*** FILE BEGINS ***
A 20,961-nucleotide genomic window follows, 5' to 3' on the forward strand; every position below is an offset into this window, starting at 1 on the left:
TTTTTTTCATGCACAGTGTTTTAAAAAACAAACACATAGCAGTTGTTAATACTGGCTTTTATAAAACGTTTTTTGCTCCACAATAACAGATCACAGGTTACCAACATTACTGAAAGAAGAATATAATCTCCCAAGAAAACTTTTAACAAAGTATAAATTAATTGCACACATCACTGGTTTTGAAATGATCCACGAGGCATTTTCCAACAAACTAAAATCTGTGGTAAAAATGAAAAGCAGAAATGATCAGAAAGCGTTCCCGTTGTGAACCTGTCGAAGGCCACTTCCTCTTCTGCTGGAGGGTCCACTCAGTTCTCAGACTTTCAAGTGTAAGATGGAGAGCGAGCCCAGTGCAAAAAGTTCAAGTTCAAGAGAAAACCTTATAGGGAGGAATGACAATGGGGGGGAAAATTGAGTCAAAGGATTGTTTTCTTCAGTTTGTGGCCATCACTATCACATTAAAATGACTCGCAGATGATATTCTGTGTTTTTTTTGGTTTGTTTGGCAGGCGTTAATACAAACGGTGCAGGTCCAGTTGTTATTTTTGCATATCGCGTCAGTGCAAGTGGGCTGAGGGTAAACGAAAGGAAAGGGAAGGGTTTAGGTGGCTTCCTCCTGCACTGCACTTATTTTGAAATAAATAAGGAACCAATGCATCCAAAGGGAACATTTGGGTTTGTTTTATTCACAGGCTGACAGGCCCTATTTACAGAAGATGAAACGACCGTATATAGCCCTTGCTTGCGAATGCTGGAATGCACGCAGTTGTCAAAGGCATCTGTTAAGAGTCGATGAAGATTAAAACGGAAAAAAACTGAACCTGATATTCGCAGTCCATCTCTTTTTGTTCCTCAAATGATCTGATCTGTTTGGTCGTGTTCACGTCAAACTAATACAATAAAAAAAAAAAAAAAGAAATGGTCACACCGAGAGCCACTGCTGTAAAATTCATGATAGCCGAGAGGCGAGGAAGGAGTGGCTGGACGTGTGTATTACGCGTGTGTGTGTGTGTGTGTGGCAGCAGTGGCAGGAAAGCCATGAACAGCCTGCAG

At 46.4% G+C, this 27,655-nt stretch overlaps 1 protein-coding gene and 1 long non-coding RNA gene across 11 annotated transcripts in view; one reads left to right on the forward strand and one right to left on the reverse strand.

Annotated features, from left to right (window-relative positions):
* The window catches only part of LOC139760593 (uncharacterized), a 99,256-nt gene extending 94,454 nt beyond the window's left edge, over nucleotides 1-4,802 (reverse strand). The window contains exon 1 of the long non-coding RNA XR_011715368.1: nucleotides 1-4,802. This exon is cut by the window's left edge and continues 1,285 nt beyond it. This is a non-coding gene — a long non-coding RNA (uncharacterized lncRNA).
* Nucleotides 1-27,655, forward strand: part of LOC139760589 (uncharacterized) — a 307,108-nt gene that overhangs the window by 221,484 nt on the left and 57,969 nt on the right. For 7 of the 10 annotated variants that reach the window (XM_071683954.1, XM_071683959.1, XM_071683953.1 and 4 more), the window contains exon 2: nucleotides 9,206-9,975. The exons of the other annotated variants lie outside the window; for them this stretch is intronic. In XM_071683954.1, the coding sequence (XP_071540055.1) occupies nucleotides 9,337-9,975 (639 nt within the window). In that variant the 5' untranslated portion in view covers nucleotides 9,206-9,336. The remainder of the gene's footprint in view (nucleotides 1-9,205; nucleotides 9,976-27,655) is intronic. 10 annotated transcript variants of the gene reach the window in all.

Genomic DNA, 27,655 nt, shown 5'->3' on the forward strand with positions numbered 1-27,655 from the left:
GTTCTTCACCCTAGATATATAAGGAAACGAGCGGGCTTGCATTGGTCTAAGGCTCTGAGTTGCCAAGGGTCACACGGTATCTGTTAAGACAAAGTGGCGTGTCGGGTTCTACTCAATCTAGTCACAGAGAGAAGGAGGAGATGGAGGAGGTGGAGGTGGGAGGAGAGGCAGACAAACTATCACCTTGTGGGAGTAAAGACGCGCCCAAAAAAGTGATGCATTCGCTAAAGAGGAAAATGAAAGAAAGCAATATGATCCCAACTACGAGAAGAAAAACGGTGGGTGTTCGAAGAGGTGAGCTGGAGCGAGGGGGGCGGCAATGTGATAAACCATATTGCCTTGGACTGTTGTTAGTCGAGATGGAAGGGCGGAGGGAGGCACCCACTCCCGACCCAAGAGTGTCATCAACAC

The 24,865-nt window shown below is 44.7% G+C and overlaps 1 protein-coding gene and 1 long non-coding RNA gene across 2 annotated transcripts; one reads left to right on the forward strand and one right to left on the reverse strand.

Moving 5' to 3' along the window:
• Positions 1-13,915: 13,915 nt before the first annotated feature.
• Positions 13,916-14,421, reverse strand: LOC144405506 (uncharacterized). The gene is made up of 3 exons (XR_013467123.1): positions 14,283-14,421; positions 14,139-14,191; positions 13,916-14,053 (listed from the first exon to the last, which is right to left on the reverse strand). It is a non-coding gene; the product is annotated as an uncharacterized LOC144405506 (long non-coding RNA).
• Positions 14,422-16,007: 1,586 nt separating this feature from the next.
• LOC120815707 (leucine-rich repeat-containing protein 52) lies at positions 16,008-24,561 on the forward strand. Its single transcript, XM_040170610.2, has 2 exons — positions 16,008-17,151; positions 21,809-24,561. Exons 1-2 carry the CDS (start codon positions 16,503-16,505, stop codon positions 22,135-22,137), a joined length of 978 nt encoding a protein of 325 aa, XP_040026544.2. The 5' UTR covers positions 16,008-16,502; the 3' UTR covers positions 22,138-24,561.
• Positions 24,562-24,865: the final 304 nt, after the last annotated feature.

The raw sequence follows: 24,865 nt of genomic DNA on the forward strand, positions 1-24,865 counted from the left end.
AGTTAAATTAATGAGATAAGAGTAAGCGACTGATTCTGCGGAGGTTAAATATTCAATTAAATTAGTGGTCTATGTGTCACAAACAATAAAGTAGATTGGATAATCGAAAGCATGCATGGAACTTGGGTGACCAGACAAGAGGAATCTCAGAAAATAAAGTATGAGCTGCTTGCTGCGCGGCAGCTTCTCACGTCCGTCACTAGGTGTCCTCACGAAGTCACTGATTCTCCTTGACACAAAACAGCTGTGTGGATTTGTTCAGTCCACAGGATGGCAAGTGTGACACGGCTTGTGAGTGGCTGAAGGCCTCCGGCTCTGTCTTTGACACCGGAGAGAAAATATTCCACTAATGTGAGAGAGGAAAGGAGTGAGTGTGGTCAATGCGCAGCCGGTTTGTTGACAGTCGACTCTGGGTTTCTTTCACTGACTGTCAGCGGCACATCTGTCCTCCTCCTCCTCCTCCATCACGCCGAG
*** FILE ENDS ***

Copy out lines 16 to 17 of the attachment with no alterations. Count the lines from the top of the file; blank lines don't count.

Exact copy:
The raw sequence follows: 24,865 nt of genomic DNA on the forward strand, positions 1-24,865 counted from the left end.
AGTTAAATTAATGAGATAAGAGTAAGCGACTGATTCTGCGGAGGTTAAATATTCAATTAAATTAGTGGTCTATGTGTCACAAACAATAAAGTAGATTGGATAATCGAAAGCATGCATGGAACTTGGGTGACCAGACAAGAGGAATCTCAGAAAATAAAGTATGAGCTGCTTGCTGCGCGGCAGCTTCTCACGTCCGTCACTAGGTGTCCTCACGAAGTCACTGATTCTCCTTGACACAAAACAGCTGTGTGGATTTGTTCAGTCCACAGGATGGCAAGTGTGACACGGCTTGTGAGTGGCTGAAGGCCTCCGGCTCTGTCTTTGACACCGGAGAGAAAATATTCCACTAATGTGAGAGAGGAAAGGAGTGAGTGTGGTCAATGCGCAGCCGGTTTGTTGACAGTCGACTCTGGGTTTCTTTCACTGACTGTCAGCGGCACATCTGTCCTCCTCCTCCTCCTCCATCACGCCGAG